Small-batch Pacific Northwest craft beers make the most of this perishable local produce.
September in Seattle brings up visions of tailgate parties, football games, sipping lattes after getting the kids on the school bus, and, for beer lovers, fresh hops.
“This is a special time for local brewers and beer aficionados,” says Otto Han, beer and wine category manager for New Seasons Market, with locations in Ballard and on Mercer Island. “Nearly all American hops are grown right here in the Pacific Northwest and our breweries produce more fresh hop beers than any other region in the world.” And the opportunity to enjoy flavorful and unique fresh hop beers happens just once a year, from mid-August – early October.
Fresh hop beer: The brew of autumn
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Most beer is made using dried hops. Hops grow on vines, are harvested in late summer/early fall, dried, and then shaped into small pellets. The “craft” part of brewing is partially dependent on when the hops pellets are added. Added at the end, hops give the beer its distinctive aromatics. When hops are added during the boil, an earlier step in the brewing process, the oils and aromatics break down and give the beer more bitterness and hoppy flavor, balancing out the sweetness of the malts. Adding hops after the boil, known as “dry hopping,” gives beer an aromatic, hoppy aroma without as much bitterness.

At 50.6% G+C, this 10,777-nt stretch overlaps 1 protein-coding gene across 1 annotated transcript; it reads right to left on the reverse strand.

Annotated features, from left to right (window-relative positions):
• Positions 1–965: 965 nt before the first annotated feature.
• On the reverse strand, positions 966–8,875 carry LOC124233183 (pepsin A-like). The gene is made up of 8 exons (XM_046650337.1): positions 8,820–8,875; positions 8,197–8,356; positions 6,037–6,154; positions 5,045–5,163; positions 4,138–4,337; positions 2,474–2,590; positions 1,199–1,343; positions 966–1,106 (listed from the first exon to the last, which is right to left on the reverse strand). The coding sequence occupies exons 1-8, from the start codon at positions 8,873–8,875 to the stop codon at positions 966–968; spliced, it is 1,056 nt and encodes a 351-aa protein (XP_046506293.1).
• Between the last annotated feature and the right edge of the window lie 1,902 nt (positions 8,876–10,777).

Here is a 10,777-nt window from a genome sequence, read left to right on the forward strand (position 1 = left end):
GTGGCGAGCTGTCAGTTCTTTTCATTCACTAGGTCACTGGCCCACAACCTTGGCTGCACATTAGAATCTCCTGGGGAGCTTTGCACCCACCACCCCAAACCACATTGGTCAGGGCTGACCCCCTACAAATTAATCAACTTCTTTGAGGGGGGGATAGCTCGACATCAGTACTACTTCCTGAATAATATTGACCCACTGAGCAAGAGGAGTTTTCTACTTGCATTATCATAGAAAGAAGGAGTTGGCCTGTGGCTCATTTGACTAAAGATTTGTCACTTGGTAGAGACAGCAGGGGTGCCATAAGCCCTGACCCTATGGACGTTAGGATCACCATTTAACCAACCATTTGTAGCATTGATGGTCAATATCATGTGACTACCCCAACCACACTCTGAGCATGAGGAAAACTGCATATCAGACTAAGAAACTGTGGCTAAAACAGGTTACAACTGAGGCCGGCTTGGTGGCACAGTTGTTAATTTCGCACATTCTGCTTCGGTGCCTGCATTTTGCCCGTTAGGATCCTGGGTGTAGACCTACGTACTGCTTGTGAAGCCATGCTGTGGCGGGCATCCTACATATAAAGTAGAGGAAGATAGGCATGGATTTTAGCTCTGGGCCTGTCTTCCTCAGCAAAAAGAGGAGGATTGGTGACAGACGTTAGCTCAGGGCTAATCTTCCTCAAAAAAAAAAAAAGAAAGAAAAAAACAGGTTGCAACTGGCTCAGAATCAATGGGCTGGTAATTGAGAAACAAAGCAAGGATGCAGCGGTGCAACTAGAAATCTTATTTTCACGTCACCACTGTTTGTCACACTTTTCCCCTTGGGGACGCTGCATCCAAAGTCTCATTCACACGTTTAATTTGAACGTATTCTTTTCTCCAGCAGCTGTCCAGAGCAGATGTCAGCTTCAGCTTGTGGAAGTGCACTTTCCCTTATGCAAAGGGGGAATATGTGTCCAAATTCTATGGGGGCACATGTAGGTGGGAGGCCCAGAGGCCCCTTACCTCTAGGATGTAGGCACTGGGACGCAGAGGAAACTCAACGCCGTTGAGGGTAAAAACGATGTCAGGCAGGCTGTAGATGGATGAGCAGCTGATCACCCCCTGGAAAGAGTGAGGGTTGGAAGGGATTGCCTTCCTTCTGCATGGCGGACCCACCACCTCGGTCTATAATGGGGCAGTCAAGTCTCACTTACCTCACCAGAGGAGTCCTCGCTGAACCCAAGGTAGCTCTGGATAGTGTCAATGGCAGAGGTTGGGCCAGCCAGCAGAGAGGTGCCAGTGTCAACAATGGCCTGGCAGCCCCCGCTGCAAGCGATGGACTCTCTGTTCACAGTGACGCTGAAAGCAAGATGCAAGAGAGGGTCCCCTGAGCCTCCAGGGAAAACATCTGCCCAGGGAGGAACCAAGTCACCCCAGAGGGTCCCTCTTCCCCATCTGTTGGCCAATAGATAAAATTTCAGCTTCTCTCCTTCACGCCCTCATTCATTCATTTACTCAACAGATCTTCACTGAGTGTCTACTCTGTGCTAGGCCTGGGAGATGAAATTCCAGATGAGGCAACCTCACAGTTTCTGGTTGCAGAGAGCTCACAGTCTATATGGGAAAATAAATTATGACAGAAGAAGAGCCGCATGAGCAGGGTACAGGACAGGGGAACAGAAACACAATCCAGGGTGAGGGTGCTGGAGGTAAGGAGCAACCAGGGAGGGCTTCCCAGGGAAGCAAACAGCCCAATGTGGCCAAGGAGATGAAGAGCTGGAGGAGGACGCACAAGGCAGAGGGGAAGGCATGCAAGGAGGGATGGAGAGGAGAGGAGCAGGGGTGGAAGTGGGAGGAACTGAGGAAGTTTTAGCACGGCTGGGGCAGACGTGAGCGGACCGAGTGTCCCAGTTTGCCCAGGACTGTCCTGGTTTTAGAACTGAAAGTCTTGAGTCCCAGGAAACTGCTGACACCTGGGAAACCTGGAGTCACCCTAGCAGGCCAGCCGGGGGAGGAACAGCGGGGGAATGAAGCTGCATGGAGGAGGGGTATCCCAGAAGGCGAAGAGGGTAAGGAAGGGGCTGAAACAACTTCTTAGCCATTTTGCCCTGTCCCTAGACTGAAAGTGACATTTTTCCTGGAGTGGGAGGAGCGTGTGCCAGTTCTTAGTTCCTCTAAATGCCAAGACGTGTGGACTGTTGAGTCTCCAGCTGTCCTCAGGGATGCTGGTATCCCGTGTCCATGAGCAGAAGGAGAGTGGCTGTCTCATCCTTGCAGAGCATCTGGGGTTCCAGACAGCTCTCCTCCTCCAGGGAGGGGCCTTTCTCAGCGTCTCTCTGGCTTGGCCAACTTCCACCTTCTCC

Fresh hop beer is a special taste treat because it’s brewed with wet, whole-cone hops delivered fresh from local farms within 24 hours of harvesting. “It’s literally a race against time to use the wet hops and extract the taste-bud-popping flavors before the cones dry,” Han says.
Fresh hop beers are primarily modeled on pale ale and IPA styles, but have a less bitter flavor than you would find in these beers when they are made with traditional dried hops. The cones have acids, oils and aromatics that impart different flavors to the beer, and would normally become muted or disappear completely during the drying process. There are a variety of nuances in fresh hop beers, depending on the type of hops used, but in general, they are grassy, herbal and bright.
The PNW is a craft beer hub
The Pacific Northwest has become the craft beer hub of the country over the past 20 years, as beer drinkers have become more discerning about fresh, distinct-tasting brews. “Craft beer has come a long way,” says Otto. “In the late ’80s, most people were introduced to craft beer during Oktoberfest celebrations. There have been fads, like pumpkin beers were all the rage 10 years ago, and then we started seeing unique blends that didn’t appeal to everyone — peanut butter and jelly comes to mind. These fads tend to trend and fade, but we believe fresh hops beers are here to stay.”
Small, local craft beer producers, like Fremont and Reuben’s Brews, have been able to capitalize on the regional hop growing tradition and exercise close relationships with hop farmers to use fresh hops directly from the annual harvest. The result: hyper-fresh versions of their popular IPAs and pale ales. You can sample both of these limited edition brews at the Second Annual New Seasons Market Fresh Hop Fest.
New Seasons Market is a neighborhood grocery store that believes great-tasting, local food has the power to build community. Founded in 2000 in Portland, Oregon, New Seasons offers a unique mix of locally sourced and organic items, classic grocery favorites and chef-made meals.